Reducing Errors in Overcrowded EDs
Pharmacists can help reduce medication errors, but high patient volumes in EDs is negatively impacting patient care.
Pharmacists can help reduce medication errors, but high patient volumes in emergency departments is negatively impacting patient care.
Emergency departments (EDs) have become increasingly overcrowded. Patients using them, sometimes as their usual source of primary care for problems better handled elsewhere, can expect long waits. They may also be subject to more medication errors and adverse drug events than ever before. Some patients may be “boarded” in the ED if available beds are full. Associated problems include missed doses of necessary medication, longer hospital stays once they reach an acceptable ward, and increased morbidity.
Children’s Hospital of Los Angeles began staffing their ED with a full time clinical pharmacist in April 2009. Greg Marconi, MD, and Ilene Claudius, MD, conducted a retrospective chart review for the total number of medications dispensed, as well as medication type, indication, and time of administration. They report 2 important findings in the January 2012 issue of Pediatric Emergency Care:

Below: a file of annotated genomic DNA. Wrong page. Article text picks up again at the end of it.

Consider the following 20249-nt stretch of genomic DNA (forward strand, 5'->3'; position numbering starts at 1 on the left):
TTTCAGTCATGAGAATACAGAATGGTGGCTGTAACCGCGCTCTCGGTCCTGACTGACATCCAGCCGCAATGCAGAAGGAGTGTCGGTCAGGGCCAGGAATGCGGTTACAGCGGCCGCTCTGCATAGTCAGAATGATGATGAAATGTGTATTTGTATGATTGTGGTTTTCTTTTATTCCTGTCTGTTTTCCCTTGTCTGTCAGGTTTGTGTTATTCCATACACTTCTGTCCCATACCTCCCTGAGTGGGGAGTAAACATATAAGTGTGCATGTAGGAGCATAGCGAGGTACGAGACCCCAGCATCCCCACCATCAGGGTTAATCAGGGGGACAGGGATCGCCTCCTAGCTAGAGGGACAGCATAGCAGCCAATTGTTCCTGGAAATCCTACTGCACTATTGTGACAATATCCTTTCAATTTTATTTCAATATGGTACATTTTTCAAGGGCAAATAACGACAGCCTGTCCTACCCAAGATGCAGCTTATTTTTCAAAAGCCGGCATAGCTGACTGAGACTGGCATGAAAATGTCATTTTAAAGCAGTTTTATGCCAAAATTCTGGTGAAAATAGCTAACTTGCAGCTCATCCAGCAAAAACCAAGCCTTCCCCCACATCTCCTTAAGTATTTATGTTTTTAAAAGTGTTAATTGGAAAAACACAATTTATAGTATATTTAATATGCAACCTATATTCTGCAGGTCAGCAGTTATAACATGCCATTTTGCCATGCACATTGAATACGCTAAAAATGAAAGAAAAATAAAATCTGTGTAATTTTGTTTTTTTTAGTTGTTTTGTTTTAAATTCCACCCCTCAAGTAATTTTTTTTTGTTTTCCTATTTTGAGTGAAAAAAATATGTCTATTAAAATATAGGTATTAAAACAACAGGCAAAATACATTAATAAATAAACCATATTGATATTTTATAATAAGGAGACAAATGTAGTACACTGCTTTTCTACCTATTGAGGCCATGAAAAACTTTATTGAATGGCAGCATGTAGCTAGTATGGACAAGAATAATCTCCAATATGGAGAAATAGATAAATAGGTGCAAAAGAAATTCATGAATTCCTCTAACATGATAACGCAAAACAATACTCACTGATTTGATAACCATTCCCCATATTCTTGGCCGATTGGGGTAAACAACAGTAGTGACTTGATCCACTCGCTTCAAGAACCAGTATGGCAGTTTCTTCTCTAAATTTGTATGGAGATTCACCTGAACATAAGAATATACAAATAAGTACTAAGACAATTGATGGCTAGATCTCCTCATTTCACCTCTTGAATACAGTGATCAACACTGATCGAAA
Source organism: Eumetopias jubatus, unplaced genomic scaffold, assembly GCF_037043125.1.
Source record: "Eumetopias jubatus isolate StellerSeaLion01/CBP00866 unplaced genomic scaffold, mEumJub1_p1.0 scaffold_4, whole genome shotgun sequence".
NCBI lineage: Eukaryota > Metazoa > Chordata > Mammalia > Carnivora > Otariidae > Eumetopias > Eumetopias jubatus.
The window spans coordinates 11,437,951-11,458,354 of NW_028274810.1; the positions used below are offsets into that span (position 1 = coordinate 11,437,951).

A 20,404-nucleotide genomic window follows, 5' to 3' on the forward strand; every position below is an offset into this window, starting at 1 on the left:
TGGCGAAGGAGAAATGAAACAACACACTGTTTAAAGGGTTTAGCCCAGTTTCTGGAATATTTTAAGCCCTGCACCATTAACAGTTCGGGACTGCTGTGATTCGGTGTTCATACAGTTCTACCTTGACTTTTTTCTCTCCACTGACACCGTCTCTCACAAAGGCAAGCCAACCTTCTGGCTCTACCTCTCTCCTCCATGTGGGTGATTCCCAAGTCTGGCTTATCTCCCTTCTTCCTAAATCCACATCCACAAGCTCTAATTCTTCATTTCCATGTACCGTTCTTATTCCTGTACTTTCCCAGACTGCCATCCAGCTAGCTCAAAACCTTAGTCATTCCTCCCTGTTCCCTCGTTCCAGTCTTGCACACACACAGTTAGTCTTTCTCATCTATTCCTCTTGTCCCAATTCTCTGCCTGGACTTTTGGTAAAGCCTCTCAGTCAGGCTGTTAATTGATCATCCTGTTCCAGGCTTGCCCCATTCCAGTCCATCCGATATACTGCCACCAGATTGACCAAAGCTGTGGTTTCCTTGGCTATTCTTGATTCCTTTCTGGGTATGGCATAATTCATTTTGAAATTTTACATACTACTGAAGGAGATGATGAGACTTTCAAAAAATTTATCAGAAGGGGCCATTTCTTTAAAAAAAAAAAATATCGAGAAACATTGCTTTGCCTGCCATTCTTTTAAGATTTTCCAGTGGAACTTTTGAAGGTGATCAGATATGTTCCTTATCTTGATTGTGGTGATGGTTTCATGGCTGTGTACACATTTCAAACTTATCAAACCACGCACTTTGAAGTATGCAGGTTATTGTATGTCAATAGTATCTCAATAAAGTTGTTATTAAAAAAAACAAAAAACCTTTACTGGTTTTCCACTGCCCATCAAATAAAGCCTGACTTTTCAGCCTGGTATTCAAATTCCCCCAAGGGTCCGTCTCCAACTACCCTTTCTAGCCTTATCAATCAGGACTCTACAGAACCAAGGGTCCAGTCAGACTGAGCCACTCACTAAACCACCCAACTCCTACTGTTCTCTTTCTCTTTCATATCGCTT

· Adding a satellite clinical pharmacist within their ED reduced medication omissions and delays
· Medication errors within EDs, even with a clinical pharmacist, are still a major problem
The clinical pharmacist’s greatest contribution was a decreased number of overlooked, missed and delayed nonurgent medications—medications for chronic problems unrelated to the patient’s current ED visit, including necessities like anticonvulsants or immunosuppressants. Using medication reconciliation, the ED pharmacist was able to ensure some continuity of chronic care while more pressing issues were addressed.
Despite the addition of a clinical ED pharmacist and a dramatic decrease in medication errors, Drs. Marconi and Claudius note that EDs still have serious problems with medication errors. When ED stays exceeded 8 hours, more than half of patients missed doses or received their medications late at the study’s start. After employing a full time pharmacist, medication delays or omissions decreased to 28.6%, which is still significant and unacceptable. They stress that one of the most important ways to decrease errors further is improved teamwork and heightened awareness that medication errors continue to be a common but unnecessary concern.
There are only a handful of hospitals that currently employ emergency room pharmacists in the United States, including Community Regional Medical Center in Fresno, California. Community’s 2 emergency department pharmacists explain about their role and the importance of emergency department pharmacy:
The Pharmacy Times Health-System Edition is here! Check www.PharmacyTimes.com in January 2012 for practical information for the health-system pharmacist, including Formulary Drug Reviews, Chronic Care Focus, Pharmacist Rounds, News & Trends, and more!